The waiter hands you a menu filled with columns separated into East Coast and West Coast oysters. The categorized lists offer a variety of oysters taken from different locations, but what does it mean for your order? Understanding the differences in shape, flavor, and texture can help you choose from a lineup of shells taken from the Atlantic waters of the American East Coast and those collected from the Western Pacific Ocean.
In general, East Coast oysters are teardrop-shaped, have firm, chewy meat, and have a stronger and saltier flavor while the smaller West Coast oysters are more round, have a sweeter and more complex taste, and have scalloped shells. East Coast oysters also take up a little less space in the shell, though size can vary. And, within each coastal type of oyster, there are many different varieties.
Regional differences matter when it comes to oysters, as the waters in which these delectable bites are farmed can yield saltier tastes for the oysters you intend to consume. Whether you prefer to slurp raw oysters with an assortment of accoutrements or crunch on oysters that have been fried to golden perfection, having an idea of what you're getting yourself into can impact not only the meals you make at home but also the dishes you choose to partake in at local restaurants.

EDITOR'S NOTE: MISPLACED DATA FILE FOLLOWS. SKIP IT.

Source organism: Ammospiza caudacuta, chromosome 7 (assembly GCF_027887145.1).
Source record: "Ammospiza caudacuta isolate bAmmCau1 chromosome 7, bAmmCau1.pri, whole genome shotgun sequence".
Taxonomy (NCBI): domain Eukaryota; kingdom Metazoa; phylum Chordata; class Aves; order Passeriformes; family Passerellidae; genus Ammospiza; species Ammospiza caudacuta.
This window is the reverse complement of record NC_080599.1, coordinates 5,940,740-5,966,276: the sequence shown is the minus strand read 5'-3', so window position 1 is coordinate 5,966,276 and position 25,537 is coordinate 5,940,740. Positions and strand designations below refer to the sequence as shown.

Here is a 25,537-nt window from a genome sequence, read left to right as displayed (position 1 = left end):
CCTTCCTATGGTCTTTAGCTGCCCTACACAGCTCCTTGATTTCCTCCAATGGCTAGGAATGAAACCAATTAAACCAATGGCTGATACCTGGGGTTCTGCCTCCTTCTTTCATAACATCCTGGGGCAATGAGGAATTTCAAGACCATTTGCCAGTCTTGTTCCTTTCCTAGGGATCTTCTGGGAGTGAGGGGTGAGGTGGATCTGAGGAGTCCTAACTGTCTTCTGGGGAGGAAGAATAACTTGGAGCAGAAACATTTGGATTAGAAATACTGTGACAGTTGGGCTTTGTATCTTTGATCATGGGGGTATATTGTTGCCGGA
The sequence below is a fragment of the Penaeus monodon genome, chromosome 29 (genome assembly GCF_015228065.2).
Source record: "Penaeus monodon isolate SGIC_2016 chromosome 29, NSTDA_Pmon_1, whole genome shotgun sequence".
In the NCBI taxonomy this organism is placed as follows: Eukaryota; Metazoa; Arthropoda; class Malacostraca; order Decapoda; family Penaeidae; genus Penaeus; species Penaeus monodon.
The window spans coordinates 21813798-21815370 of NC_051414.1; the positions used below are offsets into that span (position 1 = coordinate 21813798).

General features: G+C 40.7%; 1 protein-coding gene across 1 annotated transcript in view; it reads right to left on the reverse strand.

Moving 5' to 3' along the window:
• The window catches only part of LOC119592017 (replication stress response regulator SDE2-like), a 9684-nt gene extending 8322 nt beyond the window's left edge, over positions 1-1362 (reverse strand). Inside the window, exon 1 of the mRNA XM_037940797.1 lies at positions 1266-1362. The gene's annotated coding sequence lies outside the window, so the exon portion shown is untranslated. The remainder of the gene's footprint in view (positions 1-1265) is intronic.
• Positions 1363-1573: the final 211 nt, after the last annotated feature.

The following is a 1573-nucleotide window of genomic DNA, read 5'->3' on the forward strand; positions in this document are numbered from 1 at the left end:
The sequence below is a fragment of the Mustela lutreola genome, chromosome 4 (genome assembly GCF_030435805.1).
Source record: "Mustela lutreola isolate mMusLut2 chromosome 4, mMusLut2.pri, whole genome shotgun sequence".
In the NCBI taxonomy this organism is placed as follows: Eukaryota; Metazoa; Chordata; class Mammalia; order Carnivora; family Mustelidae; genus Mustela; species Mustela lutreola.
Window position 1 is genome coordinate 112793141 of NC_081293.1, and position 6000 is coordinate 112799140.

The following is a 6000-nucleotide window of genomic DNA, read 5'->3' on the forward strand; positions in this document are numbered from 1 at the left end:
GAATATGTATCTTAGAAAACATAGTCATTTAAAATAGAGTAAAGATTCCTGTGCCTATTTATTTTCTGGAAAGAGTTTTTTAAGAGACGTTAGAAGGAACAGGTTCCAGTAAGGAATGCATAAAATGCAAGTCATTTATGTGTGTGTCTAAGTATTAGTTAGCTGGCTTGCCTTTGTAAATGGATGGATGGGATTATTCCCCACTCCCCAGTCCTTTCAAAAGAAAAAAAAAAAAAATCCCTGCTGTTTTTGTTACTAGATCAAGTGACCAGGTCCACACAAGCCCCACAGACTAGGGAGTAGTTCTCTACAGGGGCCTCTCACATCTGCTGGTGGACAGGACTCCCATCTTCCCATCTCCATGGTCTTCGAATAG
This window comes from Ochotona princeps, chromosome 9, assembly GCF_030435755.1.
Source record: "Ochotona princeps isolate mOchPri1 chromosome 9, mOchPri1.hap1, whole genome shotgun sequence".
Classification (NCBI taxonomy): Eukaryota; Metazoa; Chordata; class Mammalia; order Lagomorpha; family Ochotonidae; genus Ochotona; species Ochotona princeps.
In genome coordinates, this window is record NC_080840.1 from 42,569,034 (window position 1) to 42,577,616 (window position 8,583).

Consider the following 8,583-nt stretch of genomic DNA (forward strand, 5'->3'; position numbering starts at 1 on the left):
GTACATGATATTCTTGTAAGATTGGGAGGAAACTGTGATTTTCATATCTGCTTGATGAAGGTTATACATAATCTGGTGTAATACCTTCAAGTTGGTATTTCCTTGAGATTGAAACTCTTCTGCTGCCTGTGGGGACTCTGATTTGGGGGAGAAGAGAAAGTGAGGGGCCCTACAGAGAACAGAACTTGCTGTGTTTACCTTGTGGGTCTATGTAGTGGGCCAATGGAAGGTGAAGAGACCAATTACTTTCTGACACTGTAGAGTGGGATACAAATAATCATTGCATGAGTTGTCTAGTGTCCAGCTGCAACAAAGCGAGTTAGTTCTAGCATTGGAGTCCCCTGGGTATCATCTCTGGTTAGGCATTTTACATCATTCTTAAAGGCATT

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What Are West Coast Oysters?
Not simply hailing from the Western shores of the United States, West Coast oysters can be collected from Pacific Ocean waters spanning from Alaska down to Chile. Though oysters farmed in this region tend to run on the smaller side compared to their eastern counterparts, these bite-sized bivalve mollusks pack plenty of flavor. Within the category of West Coast oysters, you'll find a range of options, from Washington's Kumamoto oysters to Drakes Bay, Marin Coast, and Hog Island oysters gathered in bays along California.
West Coast oysters offer clean, fresh flavors with fruitier tasting notes and plump, creamy textures in each bite. As a generalization, West Coast oysters are known for their mildly briny and savory tastes, as warmer waters and reduced salinity levels tend to impact the oysters' overall flavor profile. When placed next to oysters collected from the East Coast, you'll also be able to notice a difference in shell size and cup depth long before any piece reaches your lips.